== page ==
“The job has physical demands, they get injured, and there is pain management (with medication),” says Kulmala. COVID-management stresses would not have helped. He outlined those issues in an interview about VICA with Island Social Trends in November 2021 including that about 25 percent of opioid-related deaths were among people working on construction (mostly men in their 20s to 50s). Sadly, it could be extrapolated that the consistently lower number of COVID-related deaths in 2020 and 2021 in the 40 to 50 age group (seen in BC Centre for Disease Control stats) could have been due partly to the opioid overuse in that age group (reducing the overall number in that age group).
For workers who need time off to sort out their addiction, with support, how will their time off be paid for? Malcolmson said that will “depend on their union environment and collective agreement” as well as their work situation and workplace. “It’s a sick leave issue.”
Kulmala said it’s important “to help those people get the help they need”. He said the Tailgate Toolkit program will be trying to coach companies to dedicate the “time and investment” to be part of the solution. Construction companies know that it’s “a stressed labour market… we need all hands on deck,” said the VICA CEO.
Workers in the construction industry are “very skilled and competent”, said Kulmala.
He illustrated that workers will be seen as extremely hard working on the job site but that “they go home and collapse”, which the unseen part. If employees need a few days off to regroup or reduce their stress, Kulmala hopes that employers will see the value in that.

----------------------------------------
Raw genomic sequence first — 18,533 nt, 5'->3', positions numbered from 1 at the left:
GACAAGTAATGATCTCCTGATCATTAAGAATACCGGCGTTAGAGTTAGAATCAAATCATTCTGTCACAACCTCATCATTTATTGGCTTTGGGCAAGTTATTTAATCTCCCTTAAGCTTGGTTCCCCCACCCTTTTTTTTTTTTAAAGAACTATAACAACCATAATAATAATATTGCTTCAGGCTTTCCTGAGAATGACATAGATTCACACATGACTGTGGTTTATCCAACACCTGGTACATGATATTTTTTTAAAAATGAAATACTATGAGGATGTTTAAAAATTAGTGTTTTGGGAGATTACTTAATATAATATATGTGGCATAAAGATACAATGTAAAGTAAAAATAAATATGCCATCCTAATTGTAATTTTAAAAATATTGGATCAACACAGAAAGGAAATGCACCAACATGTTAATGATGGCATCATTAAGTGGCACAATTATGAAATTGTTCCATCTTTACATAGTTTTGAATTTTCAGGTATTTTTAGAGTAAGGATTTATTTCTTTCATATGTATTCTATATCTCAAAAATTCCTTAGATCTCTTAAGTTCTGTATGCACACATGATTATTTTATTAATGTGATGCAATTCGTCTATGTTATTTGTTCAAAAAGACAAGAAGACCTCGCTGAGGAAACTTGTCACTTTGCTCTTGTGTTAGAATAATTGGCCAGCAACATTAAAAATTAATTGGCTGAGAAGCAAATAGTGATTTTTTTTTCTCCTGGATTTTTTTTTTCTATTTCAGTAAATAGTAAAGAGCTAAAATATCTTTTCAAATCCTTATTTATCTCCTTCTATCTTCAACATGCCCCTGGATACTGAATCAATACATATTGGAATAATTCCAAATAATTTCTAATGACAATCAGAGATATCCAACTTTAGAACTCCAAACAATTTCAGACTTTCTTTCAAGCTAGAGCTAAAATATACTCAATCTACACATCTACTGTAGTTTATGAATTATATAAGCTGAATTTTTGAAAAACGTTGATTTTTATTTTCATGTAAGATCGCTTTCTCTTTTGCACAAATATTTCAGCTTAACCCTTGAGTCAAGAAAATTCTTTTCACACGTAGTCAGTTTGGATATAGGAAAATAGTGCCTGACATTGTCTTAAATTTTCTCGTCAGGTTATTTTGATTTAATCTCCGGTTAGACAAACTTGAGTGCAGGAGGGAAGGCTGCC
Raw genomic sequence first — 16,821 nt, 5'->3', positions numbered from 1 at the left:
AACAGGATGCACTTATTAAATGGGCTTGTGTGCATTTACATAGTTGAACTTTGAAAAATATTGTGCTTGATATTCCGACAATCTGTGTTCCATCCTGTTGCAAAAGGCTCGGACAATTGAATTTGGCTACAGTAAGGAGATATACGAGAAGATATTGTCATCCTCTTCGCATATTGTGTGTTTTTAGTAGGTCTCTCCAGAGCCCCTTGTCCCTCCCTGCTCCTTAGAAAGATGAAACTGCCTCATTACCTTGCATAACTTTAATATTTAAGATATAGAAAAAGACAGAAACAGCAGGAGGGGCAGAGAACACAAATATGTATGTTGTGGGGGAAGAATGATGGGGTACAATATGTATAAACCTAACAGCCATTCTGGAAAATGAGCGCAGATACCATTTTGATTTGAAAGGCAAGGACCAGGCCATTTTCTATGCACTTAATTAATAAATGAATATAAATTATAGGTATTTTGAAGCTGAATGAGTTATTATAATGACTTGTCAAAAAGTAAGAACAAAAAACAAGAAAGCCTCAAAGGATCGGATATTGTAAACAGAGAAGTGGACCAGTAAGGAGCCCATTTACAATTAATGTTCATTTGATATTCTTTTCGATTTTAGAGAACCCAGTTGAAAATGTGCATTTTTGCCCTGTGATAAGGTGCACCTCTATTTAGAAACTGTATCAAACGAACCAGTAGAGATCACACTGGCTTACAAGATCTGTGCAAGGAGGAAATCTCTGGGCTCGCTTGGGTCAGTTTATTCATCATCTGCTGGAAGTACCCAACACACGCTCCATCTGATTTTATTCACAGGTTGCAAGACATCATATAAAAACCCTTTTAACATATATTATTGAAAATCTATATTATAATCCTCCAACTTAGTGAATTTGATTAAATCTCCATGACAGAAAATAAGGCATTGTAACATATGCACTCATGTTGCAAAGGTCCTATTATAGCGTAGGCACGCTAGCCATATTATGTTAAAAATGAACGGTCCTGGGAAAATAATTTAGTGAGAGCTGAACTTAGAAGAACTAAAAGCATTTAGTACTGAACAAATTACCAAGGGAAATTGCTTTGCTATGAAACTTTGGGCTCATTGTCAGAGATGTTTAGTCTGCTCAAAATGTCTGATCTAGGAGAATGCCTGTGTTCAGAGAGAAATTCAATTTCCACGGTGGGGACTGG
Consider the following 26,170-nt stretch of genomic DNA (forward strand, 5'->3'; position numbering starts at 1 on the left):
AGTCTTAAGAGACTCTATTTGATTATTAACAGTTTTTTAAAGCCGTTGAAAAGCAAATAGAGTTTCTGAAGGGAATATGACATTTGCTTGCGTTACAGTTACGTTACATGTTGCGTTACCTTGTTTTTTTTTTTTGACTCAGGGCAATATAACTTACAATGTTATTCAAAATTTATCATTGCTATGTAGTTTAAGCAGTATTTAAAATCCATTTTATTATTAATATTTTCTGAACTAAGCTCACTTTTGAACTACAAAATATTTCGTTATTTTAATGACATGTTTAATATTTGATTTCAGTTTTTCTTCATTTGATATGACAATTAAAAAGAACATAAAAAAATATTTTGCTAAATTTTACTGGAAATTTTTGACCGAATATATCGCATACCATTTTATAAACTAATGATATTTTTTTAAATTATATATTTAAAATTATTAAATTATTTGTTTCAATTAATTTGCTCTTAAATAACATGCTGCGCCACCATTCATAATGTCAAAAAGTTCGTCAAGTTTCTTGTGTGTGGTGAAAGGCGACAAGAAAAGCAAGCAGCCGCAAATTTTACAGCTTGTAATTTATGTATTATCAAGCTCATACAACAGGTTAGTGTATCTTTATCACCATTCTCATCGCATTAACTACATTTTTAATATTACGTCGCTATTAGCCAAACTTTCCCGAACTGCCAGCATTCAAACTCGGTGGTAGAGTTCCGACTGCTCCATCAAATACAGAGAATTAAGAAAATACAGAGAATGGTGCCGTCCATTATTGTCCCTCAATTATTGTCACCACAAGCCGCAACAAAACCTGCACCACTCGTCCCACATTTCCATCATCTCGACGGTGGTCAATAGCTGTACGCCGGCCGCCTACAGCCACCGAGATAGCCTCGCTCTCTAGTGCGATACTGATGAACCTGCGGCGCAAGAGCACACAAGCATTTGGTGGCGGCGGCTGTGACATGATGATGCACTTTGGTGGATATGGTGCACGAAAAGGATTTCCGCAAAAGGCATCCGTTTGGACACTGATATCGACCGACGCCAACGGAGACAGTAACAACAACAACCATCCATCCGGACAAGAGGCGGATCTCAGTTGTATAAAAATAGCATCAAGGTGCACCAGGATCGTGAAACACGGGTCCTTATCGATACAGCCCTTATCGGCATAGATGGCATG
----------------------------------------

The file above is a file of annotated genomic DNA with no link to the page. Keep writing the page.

A social problem affecting workers:
Last year VICA saw that the age profile of most of their workers lined up in parallel with the demographic of many of the people (mostly men in their 20s to 50s) who have been suffering from addiction and dying of toxic substance use. Kulmala is obviously not happy to report that about 25 percent of opioid-related deaths were among people working on construction. “It’s a social problem that is affecting our workers,” he said.
Numbers released from the B.C. Coroners Service in December 2021 showed a death toll through the first 10 months of 2021 at 1,782, surpassing the 1,765 deaths recorded in all of 2020. October 2021 was a record month, with 201 deaths due to toxic-drug overdose.
Of the toxic-drug related deaths, 81 percent were male, in the 24 to 59-year-old age groups. The demographic lineup with the construction industry is that “they work hard, they play hard”. The idea of “male bravado” is prevalent, in that seeking help is usually not readily done. “They’re reluctant to talk about it. Problems fester and this impacts workers.”
“The job has physical demands, they get injured, and there is pain management (with medication),” says Kulmala. COVID-management stresses would not have helped.
Kulmala last fall quoted public health statistics that 71 percent of fatalities due to substance use happen in private residences, among “people of means”. He states: “Our workers are part of this.”
“We want our workers to go home safe at the end of the day, and return to work the next day,” says the VICA CEO.
Today Kulmala stressed that substance use is “a community-based problem”. Those with substance use who are in the construction industry will — through the Tailgate Toolkit program — hopefully get the help they need to return to work. “If they’re going to contribute, they need to be healthy,” he said. He said that physical safety is generally taken care of on work sites (such as PPE for eye protection) but that emotional and mental stresses and pain management can be better addressed with attention to those health needs.
Botkin who himself dealt with substance use issues working in the construction industry, said that the on-site orientation will include sending home anyone who is “incapacitated or inebriated”.
Substance use “needs to be brought out of the darkness” and that people need to be seen “where they are at”, said Botkin during today’s media session.
The Tailgate Toolkit program is “an opportunity to open up that conversation”. He stressed the need for a job site culture of safety. Better to have people “go home and be healthy, and not die”, he said.